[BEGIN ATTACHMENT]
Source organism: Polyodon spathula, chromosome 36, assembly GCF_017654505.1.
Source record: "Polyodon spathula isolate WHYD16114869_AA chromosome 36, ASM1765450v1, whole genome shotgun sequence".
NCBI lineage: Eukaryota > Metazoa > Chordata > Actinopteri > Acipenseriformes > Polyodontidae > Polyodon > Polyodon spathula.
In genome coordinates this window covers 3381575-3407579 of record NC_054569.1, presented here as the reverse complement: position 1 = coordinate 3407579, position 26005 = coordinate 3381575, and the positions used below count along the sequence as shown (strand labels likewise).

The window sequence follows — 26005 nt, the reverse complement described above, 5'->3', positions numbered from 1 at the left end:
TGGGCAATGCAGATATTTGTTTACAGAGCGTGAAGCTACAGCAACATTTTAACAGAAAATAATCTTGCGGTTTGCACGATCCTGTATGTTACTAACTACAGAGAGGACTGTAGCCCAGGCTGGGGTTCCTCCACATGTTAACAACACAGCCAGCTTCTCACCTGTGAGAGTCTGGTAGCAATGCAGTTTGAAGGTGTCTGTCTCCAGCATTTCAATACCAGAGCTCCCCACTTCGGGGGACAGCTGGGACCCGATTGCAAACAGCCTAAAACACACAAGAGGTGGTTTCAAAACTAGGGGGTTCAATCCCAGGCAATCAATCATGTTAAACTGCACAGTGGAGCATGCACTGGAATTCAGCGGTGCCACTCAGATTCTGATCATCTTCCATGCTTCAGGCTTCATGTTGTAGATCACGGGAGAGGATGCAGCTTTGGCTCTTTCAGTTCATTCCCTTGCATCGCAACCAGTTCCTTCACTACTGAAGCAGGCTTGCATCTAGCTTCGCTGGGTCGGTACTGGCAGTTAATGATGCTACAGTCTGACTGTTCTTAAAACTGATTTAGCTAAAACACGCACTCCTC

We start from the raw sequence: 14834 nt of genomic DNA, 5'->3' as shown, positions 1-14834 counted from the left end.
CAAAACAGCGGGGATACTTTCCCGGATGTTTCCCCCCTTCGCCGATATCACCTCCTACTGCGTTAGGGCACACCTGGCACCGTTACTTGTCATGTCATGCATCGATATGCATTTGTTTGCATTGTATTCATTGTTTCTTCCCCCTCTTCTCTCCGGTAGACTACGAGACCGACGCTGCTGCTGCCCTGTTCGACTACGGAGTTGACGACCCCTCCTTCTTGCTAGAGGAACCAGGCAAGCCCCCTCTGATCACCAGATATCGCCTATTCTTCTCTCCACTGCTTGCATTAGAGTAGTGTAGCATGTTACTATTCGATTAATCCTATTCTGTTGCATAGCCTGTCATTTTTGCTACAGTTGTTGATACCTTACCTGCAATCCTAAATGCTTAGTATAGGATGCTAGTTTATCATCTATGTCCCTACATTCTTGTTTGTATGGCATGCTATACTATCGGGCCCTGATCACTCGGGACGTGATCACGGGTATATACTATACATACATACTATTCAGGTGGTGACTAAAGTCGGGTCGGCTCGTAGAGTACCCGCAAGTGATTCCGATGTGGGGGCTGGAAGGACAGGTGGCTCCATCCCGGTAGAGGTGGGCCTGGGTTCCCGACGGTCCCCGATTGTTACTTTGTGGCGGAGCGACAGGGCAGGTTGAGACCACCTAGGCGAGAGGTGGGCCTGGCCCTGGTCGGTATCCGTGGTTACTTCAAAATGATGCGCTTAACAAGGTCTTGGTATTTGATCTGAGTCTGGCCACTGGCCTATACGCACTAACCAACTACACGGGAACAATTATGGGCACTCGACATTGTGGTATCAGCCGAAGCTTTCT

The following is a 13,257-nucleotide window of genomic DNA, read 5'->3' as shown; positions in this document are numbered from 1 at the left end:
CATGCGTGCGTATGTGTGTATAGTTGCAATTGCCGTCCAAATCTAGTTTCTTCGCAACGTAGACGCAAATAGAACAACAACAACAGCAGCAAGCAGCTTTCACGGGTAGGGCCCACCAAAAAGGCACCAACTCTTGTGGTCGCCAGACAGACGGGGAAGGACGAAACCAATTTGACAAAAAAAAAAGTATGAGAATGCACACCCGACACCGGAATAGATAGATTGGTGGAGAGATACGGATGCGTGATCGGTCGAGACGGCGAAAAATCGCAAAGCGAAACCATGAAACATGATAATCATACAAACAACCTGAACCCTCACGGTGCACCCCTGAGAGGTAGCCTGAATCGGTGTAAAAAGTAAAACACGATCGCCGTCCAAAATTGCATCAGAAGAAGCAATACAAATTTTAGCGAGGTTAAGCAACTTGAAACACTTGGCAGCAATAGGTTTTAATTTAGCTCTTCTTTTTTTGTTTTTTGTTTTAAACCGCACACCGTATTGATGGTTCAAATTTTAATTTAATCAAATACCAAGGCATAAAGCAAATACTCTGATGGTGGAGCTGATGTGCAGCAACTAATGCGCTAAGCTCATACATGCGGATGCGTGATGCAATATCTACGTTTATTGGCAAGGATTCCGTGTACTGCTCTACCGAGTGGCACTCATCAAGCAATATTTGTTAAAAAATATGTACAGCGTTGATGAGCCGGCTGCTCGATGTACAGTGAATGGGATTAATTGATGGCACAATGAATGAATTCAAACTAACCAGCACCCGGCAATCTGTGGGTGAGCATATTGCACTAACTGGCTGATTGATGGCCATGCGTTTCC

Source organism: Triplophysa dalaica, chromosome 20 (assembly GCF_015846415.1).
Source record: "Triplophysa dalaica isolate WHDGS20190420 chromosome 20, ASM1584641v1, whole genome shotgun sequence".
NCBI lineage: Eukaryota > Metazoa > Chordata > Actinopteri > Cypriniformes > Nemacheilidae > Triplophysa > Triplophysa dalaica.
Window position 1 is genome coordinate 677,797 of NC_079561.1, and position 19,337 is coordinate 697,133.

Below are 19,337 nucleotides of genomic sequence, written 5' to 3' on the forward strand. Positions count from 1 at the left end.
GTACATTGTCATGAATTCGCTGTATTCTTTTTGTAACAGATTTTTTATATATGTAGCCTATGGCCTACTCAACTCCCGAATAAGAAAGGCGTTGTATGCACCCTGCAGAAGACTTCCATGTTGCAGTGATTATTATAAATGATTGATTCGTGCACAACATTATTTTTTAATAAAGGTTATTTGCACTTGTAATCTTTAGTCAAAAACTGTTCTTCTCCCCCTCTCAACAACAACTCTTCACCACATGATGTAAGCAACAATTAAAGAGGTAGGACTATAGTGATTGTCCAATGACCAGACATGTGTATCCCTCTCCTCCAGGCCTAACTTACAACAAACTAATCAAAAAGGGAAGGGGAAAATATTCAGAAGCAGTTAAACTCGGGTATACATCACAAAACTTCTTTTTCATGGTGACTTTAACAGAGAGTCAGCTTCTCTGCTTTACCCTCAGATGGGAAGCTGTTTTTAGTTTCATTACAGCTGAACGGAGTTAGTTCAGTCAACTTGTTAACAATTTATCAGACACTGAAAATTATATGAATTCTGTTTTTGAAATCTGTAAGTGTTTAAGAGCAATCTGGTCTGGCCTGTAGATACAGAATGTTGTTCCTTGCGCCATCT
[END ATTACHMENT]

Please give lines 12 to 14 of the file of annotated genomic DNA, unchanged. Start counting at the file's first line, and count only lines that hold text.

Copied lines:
Source record: "Triplophysa dalaica isolate WHDGS20190420 chromosome 20, ASM1584641v1, whole genome shotgun sequence".
NCBI lineage: Eukaryota > Metazoa > Chordata > Actinopteri > Cypriniformes > Nemacheilidae > Triplophysa > Triplophysa dalaica.
Window position 1 is genome coordinate 677,797 of NC_079561.1, and position 19,337 is coordinate 697,133.